The present study has some important limitations. First, we could not depict the true pattern of C-R Kp diffusion, since only blood C-R Kp isolates were considered. However, C-R Kp BSI can provide a reliable picture of this diffusion, since blood cultures are collected from nearly all patients with C-R Kp BSI because of the symptomatic nature of the infection. Conversely, any possible estimation based on colonized patients would have been affected by an important selection bias due to the differences in the number of screened patients across the study years. Second, the retrospective nature of the study prevented us from investigating the degree of compliance to infection-control measures during the study period, as well as the molecular characteristics of C-R Kp isolates. In this regard, a major limitation is the lack of information about both the clonal type of Kp isolates and their mechanisms of resistance to carbapenems. Finally, this was a single center study, and incidences of C-R Kp BSI may differ significantly across centers. Therefore, any extrapolation of our findings to other settings should be made with due caution.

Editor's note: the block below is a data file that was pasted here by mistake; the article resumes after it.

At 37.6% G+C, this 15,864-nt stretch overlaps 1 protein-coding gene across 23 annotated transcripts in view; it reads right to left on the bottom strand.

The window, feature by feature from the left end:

In our hospital a dramatic increase in the incidence of C-R Kp BSI occurred from 2007 to 2014 that appeared to be only temporarily arrested by the intensification of hospital-based infection-control measures. More concerted efforts are necessary to tackle this alarming C-R Kp diffusion. Because of the dramatic shortage in antibiotics active against C-R Kp, further improvements in our infection-control protocols are also of paramount importance to curtail the high number of deaths due to C-R Kp BSI.
European Center for Disease Control and prevention
European Committee on Antimicrobial Susceptibility Testing
Intensive care units
Minimum inhibitory concentrations
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All authors report no conflicts of interest relevant to this article.
CA and DRG conceived and designed the research, collected data, cleaned and analyzed the data, and drafted and revised the paper. AO conceived and designed the research and drafted and revised the paper. FT collected and cleaned the data and revised the paper. CT revised the paper. GS collected and cleaned the data and revised the paper. FC collected the data and revised the paper. VDB revised the paper. CV conceived and designed the research and revised the paper. GI conceived and designed the research and revised the paper. All authors read and approved the final manuscript.
Cristiano Alicino and Daniele Roberto Giacobbe contributed equally to this work.